- Batman - Year One by Frank Miller and David Mazzucchelli
- Batman - The Long Halloween by Jeph Loeb and Tim Sale
- Batman - The Killing Joke by Alan Moore and Brian Bolland
- Batman - Arkham Asylum by Grant Morrison and Dave McKean
- Batman - The Dark Knight Returns by Frank Miller, Klaus Janson and Lynn Varley
These five books will give you a wide berth of Batman stores in a variety of styles. Yes, Frank Miller's on the list twice, but he really did create what serve as the bookends of Batman, and I'll visit those stories in a later post. Today, I want to talk about the first one of these I actually read - Arkham Asylum, and how it introduced me to two people whose careers I've followed religiously since.
It must have been 1990 or so, when I was branching out into more comics, having been hooked initially by Suicide Squad and jumping from there into Chris Claremont's run on Uncanny X-Men, and I was going to a comic book shop in Omaha called The Dragon's Lair, which is still there today, having opened a year before I was born, all the way back in 1975. The owner, whose name is Bob, had two loves: new customers and ping pong. He and the other guy who always working there (a tall gentleman whose name has been lost in the recesses of my youth) were always happy to introduce young and impressionable minds to new titles. They had opinions and were always willing to talk about what they did and didn't like, a trait I've found to be pretty common for people who work in comic book shops. I know I was chatty for the month or so I worked in one after college.
Arkham Asylum opens with the inmates of the titular institution having taken over and having taken hostages, threatening to kill them all unless Batman comes in and talks to them. For those of you who know nothing about Batman, Arkham is the home for the criminally insane, where the supervillains that Batman captures get locked away, with the slight chance of rehabilitation, but mostly to just remove them from society entirely. It usually doesn't take, but Batman has a strict moral code against killing, and sometime there's a glimmer of hope, such as Harvey Dent, aka Two-Face, who is making progress in the book, and is no longer dependent on his coin to make decisions, having graduated up to using tarot cards to aid in his decision making.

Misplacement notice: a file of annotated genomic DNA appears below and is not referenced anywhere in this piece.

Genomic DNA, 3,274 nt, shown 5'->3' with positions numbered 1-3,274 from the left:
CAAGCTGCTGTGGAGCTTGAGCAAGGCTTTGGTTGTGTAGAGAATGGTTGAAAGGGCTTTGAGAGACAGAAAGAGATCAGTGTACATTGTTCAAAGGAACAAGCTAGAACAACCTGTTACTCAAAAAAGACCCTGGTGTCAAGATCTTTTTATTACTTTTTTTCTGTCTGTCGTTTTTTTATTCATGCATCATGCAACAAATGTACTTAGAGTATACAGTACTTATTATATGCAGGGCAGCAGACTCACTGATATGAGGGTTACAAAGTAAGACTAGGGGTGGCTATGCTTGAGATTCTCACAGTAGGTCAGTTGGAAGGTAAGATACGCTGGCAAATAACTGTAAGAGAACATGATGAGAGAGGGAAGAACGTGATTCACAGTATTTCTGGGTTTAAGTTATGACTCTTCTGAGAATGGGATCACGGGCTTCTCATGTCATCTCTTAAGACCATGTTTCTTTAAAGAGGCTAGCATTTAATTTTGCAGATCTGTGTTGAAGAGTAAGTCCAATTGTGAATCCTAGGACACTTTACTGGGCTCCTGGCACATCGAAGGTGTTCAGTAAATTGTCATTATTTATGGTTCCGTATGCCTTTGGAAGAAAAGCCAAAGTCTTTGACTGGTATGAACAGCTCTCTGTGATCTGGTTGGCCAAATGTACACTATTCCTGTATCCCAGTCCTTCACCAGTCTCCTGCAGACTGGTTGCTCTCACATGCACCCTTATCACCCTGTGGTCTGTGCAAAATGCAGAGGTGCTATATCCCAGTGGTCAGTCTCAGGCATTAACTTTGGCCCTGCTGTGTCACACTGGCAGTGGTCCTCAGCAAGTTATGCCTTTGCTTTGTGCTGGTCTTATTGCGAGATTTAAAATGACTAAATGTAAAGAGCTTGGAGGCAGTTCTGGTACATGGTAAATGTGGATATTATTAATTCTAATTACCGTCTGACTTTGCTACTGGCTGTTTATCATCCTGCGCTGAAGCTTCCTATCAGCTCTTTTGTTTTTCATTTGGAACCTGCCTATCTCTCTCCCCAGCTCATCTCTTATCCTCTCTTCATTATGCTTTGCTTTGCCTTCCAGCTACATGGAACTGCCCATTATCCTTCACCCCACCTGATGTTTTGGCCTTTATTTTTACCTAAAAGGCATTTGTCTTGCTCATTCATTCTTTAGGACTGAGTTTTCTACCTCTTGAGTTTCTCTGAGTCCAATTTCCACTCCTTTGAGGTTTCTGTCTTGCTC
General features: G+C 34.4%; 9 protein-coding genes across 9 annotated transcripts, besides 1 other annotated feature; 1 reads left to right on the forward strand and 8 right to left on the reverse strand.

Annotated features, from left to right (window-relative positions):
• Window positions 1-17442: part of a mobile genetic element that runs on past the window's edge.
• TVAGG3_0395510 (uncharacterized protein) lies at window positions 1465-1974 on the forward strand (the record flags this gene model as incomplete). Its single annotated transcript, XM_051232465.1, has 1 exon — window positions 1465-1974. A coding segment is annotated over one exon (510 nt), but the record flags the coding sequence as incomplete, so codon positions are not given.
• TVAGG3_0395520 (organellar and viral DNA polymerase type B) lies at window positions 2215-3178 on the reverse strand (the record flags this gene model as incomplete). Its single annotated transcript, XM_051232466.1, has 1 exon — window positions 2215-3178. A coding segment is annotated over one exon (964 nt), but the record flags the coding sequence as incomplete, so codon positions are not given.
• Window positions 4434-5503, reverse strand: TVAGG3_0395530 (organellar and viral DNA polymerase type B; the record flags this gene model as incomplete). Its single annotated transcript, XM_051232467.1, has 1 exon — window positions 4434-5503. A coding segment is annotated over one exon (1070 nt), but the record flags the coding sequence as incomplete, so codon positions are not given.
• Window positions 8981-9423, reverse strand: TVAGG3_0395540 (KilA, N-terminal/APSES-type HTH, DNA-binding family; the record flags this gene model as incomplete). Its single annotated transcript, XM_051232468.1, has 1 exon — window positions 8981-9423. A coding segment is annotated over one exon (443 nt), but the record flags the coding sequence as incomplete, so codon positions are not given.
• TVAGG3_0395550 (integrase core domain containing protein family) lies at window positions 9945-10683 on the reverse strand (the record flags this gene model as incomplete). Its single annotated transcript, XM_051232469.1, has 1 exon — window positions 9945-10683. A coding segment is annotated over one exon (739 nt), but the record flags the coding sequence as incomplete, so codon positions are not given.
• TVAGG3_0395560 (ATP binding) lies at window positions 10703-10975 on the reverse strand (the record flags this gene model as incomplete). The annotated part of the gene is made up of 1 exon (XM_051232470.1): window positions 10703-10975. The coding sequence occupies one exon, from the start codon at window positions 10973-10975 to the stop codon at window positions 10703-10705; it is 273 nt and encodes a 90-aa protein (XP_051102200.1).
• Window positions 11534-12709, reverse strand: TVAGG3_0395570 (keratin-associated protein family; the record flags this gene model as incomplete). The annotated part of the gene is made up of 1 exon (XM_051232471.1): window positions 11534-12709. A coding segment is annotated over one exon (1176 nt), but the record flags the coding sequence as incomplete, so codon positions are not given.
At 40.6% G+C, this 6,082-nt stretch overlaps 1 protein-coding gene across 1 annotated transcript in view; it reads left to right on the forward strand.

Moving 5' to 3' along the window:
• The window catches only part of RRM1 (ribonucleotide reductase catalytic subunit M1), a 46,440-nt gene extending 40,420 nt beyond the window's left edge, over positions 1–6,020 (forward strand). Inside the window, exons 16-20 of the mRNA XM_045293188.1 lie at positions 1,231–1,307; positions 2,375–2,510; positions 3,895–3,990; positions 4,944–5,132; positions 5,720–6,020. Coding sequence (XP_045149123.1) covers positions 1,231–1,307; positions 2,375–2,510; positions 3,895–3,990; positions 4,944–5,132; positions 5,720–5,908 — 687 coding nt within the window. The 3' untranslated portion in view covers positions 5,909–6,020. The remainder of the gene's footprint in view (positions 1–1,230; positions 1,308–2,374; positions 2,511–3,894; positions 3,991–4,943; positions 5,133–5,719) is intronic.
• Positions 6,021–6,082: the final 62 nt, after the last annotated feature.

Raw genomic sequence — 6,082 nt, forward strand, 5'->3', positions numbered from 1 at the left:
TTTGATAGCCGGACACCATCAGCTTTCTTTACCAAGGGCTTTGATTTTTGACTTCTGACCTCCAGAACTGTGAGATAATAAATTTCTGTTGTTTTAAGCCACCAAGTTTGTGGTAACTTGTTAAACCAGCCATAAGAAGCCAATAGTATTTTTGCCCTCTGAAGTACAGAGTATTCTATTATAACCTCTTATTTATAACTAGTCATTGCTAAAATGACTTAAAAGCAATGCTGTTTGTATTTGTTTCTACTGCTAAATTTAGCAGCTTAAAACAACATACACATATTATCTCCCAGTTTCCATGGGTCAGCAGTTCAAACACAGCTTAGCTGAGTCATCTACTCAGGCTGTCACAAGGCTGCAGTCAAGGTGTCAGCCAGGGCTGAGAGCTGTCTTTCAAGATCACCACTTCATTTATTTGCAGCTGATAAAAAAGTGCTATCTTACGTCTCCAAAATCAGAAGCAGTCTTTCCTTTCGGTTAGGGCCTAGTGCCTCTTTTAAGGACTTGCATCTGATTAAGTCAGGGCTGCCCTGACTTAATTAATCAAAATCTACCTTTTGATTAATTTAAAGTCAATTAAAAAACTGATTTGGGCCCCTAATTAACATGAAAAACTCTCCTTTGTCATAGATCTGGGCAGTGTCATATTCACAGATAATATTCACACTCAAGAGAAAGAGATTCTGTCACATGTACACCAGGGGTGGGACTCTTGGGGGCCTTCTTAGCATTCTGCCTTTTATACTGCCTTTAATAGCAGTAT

Through the course of the book, Batman sees a large collection of his rogue's gallery, each with an axe to grind, as he attempts to put the entire asylum back into some state of order, which is easier said than done, as well as discover exactly how it was the inmates took over the nuthouse. Most of the good Batman stories have, at their heart, a mystery in them, and this one is no exception. The inmates clearly had a hand in getting control, and Batman is on the case.
Morrison weaves a killer story, but one cannot talk about Arkham Asylum without talking about the genius that is Dave McKean. McKean's artwork is like nothing else in comics, a wild collection of illustrations, photographs, sketches and paintings. It wasn't like anything I'd ever seen in comics before - it was gorgeous but it almost resisted reading, like it wanted you to work for it. When you thought you might have gotten the hang of the flow of it, photographs would appear and completely shift gears on you. Because of this book, I went and tracked down everything I could of McKean's, which lead me to Neil Gaiman's "Sandman," among other things.
There's something wild and primal about Arkham Asylum, and I always have just a little bit of envy when I loan the trade paperback out, knowing someone's going to get to experience it for the first time. It's not where I generally start someone who's got no exposure to Batman, because the book depends on you knowing a little bit ahead of time. You don't have to know who Maxi Zeus or Killer Croc are, but if you aren't at least familiar with the Joker, Two Face and the Mad Hatter, it's a book to get to after you've gotten some of the fundamentals down.
As I said earlier, Morrison's written a bunch of other good-to-fantastic Batman stories since, ranging from Batman: Gothic to Batman: The Return of Bruce Wayne, although his best stuff is mostly in his JLA (that's Justice League of America for those of you not in the know) run where he can play Batman and Superman off of each other. But there isn't anything quite as striking as your first encounter with Arkham Asylum.
The subtitle "A Serious House On Serious Earth" can be taken as tongue-in-cheek (the Joker gooses Batman, for example) or as accurate (see some the particularly hardcore violence contained within), and maybe that's part of the point. This is a story that'll get inside your head and make itself known. Serious indeed....